An exotic Assamese Na Khuwa Bhooj winter meal at Gitika Saikia's

The na khuwa bhooj thali


I am not a big fan of the phrase ‘bizarre foods’.

I just feel that dubbing food that other people eat as ‘bizarre’ is being slightly judgmental. 

I don’t have an issue with the term ‘exotic’ though. That refers to food that is just different from what you are used to.

I had a chance to experience one such exotic meal recently. This was an Assamese meal. 'Exotic' because one hardly gets to eat Assamese or any North East Indian food for that matter in Mumbai. And it included meats such as goose, pigeon, and, listen to this, silk worms! Rather different from what you will find on our table on an average day. These were brought in from Assam along with some pork by our host Gitika Saikia.

I have written about Gitika earlier. I had been to one of the first Assamese meals hosted by her. A tamer Bihu meal than what we head this time. Gitika, of course, has almost single handedly raised the flag of Assamese cooking in Mumbai. She has quit her job since the time I first ate at her place and is now there at almost every pop up, food event in Mumbai, sharing the Assamese food love.

Gitika and her husband DJ in their home in Malad

The Assamese lunch she invited me to on Saturday was the Na Khuwa Bhooj featuring winter tribal dishes from Assam. Her popularity has obviously increased since when I first met her. That time there was three of us at her place in Malad. This time it was a packed house and there were possibly more than ten of us trying out her food that afternoon.




I was most anxious about the silk worms and wondered if I would try them. While I have eaten various exotic meats, I have stayed away from creepy crawlies so far. Gitika showed me the white larva and the rather colourful stir fried dish (Polu Leta Fry - silk worm stir fry)
 she had made from it. I then made a face, held my breath and popped in a silk worm.



silk worms


It was like biting on a shell with some dense liquid inside it. Didn’t entice me to try a second one to be honest. Still I felt happy with myself for having tried it at least.

The pigeon (Alu aru Paro Manxoh Jalukia peppery pigeon meat with potatoes)
 and goose (Raj Haanh aru Kumura – goose with ash gourd) were more familiar territories. Both were rather gamey and the meats a tad chewy. The preparations, specially the peppery pigeon with baby potatoes reminded me of the Bengali cooking tradition. Rather manghser jhol like.

peppery pigeon curry with potatoes

Goose is best eaten in winter Gitika said as they feed on fresh young rice and the optimum size to have them at is when they reach a kilo if I remember right from her talk. Apparently villagers in Assam keep an eye on the geese in December to see when they have reached the right size.

goose with ash gours


Gitika had got the pork over during her trip to Assam. The pork was really tender. She said that she cooked it for just one whistle on the pressure cooker, much less than what she needs for pork sourced from Mumbai according to her. She cooked this with mustard greens (Lai Xaak aru Gahori  - pork with mustard greens) which had been couriered to her from Assam. I was awe struck by how the flavours of the mustard greens had permeated the tender pork. This is the dish to try for those who lament the heavy use of over powering masalas in many mainline Indian dishes. The little red chilli bits livened up things.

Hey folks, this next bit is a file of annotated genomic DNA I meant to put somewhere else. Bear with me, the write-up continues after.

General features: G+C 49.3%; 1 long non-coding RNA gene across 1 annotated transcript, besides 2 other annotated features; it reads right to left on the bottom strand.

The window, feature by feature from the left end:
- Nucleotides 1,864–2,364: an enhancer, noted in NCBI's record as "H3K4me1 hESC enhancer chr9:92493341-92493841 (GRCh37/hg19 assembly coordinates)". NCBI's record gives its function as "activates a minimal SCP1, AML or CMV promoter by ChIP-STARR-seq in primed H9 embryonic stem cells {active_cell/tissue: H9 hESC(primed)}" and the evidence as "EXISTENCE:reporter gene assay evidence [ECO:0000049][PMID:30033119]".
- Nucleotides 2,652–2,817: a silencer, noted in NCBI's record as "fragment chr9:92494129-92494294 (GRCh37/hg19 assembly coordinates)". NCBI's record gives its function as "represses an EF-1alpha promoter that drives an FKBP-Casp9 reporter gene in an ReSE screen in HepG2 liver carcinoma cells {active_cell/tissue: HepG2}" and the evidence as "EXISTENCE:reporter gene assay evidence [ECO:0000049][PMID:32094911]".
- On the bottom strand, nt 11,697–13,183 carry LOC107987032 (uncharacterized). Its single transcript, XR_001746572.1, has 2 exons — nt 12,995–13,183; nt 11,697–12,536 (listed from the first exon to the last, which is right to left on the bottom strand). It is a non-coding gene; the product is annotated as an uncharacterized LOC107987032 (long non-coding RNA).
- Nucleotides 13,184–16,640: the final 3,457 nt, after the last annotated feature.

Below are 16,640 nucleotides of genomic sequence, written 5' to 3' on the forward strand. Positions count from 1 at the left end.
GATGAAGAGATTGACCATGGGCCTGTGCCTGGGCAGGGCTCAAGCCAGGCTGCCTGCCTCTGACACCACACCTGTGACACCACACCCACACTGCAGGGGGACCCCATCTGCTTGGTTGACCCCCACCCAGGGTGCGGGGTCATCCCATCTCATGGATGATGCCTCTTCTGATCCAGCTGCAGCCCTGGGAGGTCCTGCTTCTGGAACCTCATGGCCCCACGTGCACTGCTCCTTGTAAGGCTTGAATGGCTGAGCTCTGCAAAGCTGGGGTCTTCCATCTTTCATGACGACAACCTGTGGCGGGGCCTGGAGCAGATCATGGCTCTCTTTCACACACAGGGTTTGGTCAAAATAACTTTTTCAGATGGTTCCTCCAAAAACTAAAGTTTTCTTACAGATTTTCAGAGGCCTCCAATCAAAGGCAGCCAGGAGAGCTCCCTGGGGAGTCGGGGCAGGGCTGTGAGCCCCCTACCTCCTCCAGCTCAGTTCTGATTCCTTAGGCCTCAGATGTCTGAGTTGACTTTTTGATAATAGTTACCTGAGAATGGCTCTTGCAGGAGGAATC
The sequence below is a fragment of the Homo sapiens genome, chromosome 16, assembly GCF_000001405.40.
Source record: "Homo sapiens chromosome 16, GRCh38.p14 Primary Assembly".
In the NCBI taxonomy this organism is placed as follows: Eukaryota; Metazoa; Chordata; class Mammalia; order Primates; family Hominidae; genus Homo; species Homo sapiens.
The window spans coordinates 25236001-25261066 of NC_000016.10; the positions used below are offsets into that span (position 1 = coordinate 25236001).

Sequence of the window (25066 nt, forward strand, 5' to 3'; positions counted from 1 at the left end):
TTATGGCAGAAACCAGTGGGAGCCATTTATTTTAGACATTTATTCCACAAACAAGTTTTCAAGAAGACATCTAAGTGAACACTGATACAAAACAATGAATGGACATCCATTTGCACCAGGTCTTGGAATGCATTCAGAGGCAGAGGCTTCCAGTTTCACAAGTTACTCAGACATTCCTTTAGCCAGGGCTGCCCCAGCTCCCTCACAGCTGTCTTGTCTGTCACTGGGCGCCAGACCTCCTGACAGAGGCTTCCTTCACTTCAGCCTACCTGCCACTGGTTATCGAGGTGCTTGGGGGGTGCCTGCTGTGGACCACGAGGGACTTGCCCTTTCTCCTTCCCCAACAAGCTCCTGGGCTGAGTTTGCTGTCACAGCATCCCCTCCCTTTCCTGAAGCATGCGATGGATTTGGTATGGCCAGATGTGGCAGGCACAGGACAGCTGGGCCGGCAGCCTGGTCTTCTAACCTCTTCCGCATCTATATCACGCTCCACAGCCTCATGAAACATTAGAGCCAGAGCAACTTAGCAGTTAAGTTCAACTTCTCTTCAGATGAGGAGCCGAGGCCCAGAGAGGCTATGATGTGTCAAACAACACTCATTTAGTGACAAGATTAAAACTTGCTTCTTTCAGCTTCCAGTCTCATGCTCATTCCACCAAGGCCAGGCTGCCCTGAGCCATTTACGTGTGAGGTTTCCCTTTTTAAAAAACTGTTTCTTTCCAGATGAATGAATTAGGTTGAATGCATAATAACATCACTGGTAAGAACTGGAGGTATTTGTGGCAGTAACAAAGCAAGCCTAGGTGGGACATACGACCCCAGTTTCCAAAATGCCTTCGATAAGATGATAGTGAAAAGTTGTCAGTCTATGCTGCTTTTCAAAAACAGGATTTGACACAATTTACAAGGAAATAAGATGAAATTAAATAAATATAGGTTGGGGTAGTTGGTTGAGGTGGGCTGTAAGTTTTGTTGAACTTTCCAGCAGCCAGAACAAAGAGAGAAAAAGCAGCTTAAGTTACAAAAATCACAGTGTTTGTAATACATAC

pork with mustard greens

I didn't care much for the black daal she made which is perhaps best left to the Punjabis but absolutely loved the goose intestines cooked with brinjal. I loved the spring in the texture of the offal and the flavours of the brinjal and this was the dish of the day for me.

goose intestines with brinjal


The rice served with the dishes was small grained and reminded me of Gobindobhog.

Naomi Dutta, on twitter, wondered if what I had shared about the lunch constituted as Assamese food. She said she is an Assamese from the plains and had never tried these dishes. I said that Gitika said these are rural tribal dishes and Naomi said that possibly explained it.

For deserts there was Akhoi, Gur aru Cream (puffed rice with jaggery and cream). A variation of the Bengali doodh, khoi, gur. The jaggery was made at Gitika's home in Assam and all of us just loved this dish. The Bengalis in the room (there were around 5 or 6 of us) marvelled about how much we liked the dish and were bemused by how we looked down upon it while growing up.



I left for the long drive back home fully convinced that this was one meal worth travelling for. I got to learn more about food from the far off regions of India and enjoyed what I ate and lost my silk worm virginity in the bargain.

I think Gitika is doing a stellar job by spreading the Assamese and North Eastern food tradition in Mumbai and here’s wishing more power to her.

She is doing a repeat of the lunch on Saturday, 20th Dec and the event details are here.


I was a guest of Gitika this time. The cost of the meal was Rs 1,400



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